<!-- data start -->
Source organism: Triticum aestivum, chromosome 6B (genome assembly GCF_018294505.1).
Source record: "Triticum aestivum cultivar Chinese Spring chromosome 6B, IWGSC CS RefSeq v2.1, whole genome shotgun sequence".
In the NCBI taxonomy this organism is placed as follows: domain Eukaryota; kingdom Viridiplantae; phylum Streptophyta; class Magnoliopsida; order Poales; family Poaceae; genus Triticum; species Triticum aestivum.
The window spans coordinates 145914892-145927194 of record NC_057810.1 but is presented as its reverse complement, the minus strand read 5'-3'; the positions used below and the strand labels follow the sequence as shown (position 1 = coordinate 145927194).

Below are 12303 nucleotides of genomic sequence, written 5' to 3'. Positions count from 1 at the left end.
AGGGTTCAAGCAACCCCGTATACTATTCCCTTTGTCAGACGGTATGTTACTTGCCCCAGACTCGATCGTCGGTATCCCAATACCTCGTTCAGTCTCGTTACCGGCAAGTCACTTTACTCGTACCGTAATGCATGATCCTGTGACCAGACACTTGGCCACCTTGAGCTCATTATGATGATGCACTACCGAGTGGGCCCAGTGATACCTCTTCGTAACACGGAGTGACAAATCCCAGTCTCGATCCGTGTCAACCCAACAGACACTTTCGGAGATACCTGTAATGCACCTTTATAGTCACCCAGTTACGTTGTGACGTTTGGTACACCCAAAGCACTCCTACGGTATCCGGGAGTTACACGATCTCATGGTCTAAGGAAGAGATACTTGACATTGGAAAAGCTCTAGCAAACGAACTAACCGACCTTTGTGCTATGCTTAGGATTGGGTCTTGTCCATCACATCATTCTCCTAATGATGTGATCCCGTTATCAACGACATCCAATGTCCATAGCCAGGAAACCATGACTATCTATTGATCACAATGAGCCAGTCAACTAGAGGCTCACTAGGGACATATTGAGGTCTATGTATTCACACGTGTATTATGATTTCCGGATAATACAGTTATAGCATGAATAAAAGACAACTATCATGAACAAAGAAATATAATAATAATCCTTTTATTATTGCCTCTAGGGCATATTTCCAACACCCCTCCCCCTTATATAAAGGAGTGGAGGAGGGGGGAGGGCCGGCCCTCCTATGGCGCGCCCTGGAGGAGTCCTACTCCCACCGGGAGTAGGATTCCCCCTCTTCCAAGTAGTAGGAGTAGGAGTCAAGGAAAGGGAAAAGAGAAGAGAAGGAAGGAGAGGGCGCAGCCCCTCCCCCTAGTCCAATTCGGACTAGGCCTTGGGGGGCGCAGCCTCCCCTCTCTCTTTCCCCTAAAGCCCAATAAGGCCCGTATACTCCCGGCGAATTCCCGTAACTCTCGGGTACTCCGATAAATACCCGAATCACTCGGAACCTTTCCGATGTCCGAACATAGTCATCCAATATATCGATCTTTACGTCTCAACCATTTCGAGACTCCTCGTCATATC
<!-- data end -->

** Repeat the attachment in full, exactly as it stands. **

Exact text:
Source organism: Triticum aestivum, chromosome 6B (genome assembly GCF_018294505.1).
Source record: "Triticum aestivum cultivar Chinese Spring chromosome 6B, IWGSC CS RefSeq v2.1, whole genome shotgun sequence".
In the NCBI taxonomy this organism is placed as follows: domain Eukaryota; kingdom Viridiplantae; phylum Streptophyta; class Magnoliopsida; order Poales; family Poaceae; genus Triticum; species Triticum aestivum.
The window spans coordinates 145914892-145927194 of record NC_057810.1 but is presented as its reverse complement, the minus strand read 5'-3'; the positions used below and the strand labels follow the sequence as shown (position 1 = coordinate 145927194).

Below are 12303 nucleotides of genomic sequence, written 5' to 3'. Positions count from 1 at the left end.
AGGGTTCAAGCAACCCCGTATACTATTCCCTTTGTCAGACGGTATGTTACTTGCCCCAGACTCGATCGTCGGTATCCCAATACCTCGTTCAGTCTCGTTACCGGCAAGTCACTTTACTCGTACCGTAATGCATGATCCTGTGACCAGACACTTGGCCACCTTGAGCTCATTATGATGATGCACTACCGAGTGGGCCCAGTGATACCTCTTCGTAACACGGAGTGACAAATCCCAGTCTCGATCCGTGTCAACCCAACAGACACTTTCGGAGATACCTGTAATGCACCTTTATAGTCACCCAGTTACGTTGTGACGTTTGGTACACCCAAAGCACTCCTACGGTATCCGGGAGTTACACGATCTCATGGTCTAAGGAAGAGATACTTGACATTGGAAAAGCTCTAGCAAACGAACTAACCGACCTTTGTGCTATGCTTAGGATTGGGTCTTGTCCATCACATCATTCTCCTAATGATGTGATCCCGTTATCAACGACATCCAATGTCCATAGCCAGGAAACCATGACTATCTATTGATCACAATGAGCCAGTCAACTAGAGGCTCACTAGGGACATATTGAGGTCTATGTATTCACACGTGTATTATGATTTCCGGATAATACAGTTATAGCATGAATAAAAGACAACTATCATGAACAAAGAAATATAATAATAATCCTTTTATTATTGCCTCTAGGGCATATTTCCAACACCCCTCCCCCTTATATAAAGGAGTGGAGGAGGGGGGAGGGCCGGCCCTCCTATGGCGCGCCCTGGAGGAGTCCTACTCCCACCGGGAGTAGGATTCCCCCTCTTCCAAGTAGTAGGAGTAGGAGTCAAGGAAAGGGAAAAGAGAAGAGAAGGAAGGAGAGGGCGCAGCCCCTCCCCCTAGTCCAATTCGGACTAGGCCTTGGGGGGCGCAGCCTCCCCTCTCTCTTTCCCCTAAAGCCCAATAAGGCCCGTATACTCCCGGCGAATTCCCGTAACTCTCGGGTACTCCGATAAATACCCGAATCACTCGGAACCTTTCCGATGTCCGAACATAGTCATCCAATATATCGATCTTTACGTCTCAACCATTTCGAGACTCCTCGTCATATC